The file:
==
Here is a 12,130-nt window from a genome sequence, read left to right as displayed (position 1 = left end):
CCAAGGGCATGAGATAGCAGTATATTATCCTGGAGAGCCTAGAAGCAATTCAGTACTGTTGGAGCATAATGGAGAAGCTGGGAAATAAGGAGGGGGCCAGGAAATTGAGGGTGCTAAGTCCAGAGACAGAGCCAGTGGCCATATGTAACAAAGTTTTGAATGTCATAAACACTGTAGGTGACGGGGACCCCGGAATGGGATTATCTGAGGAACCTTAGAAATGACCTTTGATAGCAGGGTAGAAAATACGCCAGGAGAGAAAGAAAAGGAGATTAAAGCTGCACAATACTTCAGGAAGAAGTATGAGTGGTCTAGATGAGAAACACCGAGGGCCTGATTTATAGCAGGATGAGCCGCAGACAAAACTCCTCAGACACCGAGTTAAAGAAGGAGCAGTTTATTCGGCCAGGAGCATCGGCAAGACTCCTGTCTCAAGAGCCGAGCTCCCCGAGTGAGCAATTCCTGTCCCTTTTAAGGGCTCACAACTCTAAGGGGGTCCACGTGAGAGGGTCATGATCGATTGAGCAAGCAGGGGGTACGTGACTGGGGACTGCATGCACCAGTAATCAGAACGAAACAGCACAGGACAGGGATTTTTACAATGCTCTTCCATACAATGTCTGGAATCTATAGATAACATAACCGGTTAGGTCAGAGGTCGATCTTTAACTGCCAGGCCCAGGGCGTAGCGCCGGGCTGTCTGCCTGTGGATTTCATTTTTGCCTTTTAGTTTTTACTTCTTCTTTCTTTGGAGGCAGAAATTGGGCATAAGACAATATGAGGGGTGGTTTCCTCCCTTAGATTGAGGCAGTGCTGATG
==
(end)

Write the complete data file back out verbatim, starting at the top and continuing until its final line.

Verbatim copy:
Here is a 12,130-nt window from a genome sequence, read left to right as displayed (position 1 = left end):
CCAAGGGCATGAGATAGCAGTATATTATCCTGGAGAGCCTAGAAGCAATTCAGTACTGTTGGAGCATAATGGAGAAGCTGGGAAATAAGGAGGGGGCCAGGAAATTGAGGGTGCTAAGTCCAGAGACAGAGCCAGTGGCCATATGTAACAAAGTTTTGAATGTCATAAACACTGTAGGTGACGGGGACCCCGGAATGGGATTATCTGAGGAACCTTAGAAATGACCTTTGATAGCAGGGTAGAAAATACGCCAGGAGAGAAAGAAAAGGAGATTAAAGCTGCACAATACTTCAGGAAGAAGTATGAGTGGTCTAGATGAGAAACACCGAGGGCCTGATTTATAGCAGGATGAGCCGCAGACAAAACTCCTCAGACACCGAGTTAAAGAAGGAGCAGTTTATTCGGCCAGGAGCATCGGCAAGACTCCTGTCTCAAGAGCCGAGCTCCCCGAGTGAGCAATTCCTGTCCCTTTTAAGGGCTCACAACTCTAAGGGGGTCCACGTGAGAGGGTCATGATCGATTGAGCAAGCAGGGGGTACGTGACTGGGGACTGCATGCACCAGTAATCAGAACGAAACAGCACAGGACAGGGATTTTTACAATGCTCTTCCATACAATGTCTGGAATCTATAGATAACATAACCGGTTAGGTCAGAGGTCGATCTTTAACTGCCAGGCCCAGGGCGTAGCGCCGGGCTGTCTGCCTGTGGATTTCATTTTTGCCTTTTAGTTTTTACTTCTTCTTTCTTTGGAGGCAGAAATTGGGCATAAGACAATATGAGGGGTGGTTTCCTCCCTTAGATTGAGGCAGTGCTGATG